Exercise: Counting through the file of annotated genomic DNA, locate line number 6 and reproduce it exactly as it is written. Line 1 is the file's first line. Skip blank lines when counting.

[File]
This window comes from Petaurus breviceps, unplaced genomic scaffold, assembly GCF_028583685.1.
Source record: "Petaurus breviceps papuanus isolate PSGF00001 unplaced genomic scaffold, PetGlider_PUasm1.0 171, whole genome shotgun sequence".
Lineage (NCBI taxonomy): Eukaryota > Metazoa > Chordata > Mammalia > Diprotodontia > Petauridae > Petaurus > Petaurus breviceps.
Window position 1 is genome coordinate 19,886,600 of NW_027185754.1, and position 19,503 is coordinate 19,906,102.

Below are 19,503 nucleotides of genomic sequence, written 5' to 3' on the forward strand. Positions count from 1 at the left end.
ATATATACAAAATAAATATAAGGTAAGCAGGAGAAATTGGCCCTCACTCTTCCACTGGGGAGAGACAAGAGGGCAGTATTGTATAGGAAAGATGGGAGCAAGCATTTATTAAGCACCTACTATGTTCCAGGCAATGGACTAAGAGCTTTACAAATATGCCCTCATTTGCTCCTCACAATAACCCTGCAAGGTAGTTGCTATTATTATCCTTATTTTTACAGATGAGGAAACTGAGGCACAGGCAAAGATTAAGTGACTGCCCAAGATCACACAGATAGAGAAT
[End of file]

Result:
ATATATACAAAATAAATATAAGGTAAGCAGGAGAAATTGGCCCTCACTCTTCCACTGGGGAGAGACAAGAGGGCAGTATTGTATAGGAAAGATGGGAGCAAGCATTTATTAAGCACCTACTATGTTCCAGGCAATGGACTAAGAGCTTTACAAATATGCCCTCATTTGCTCCTCACAATAACCCTGCAAGGTAGTTGCTATTATTATCCTTATTTTTACAGATGAGGAAACTGAGGCACAGGCAAAGATTAAGTGACTGCCCAAGATCACACAGATAGAGAAT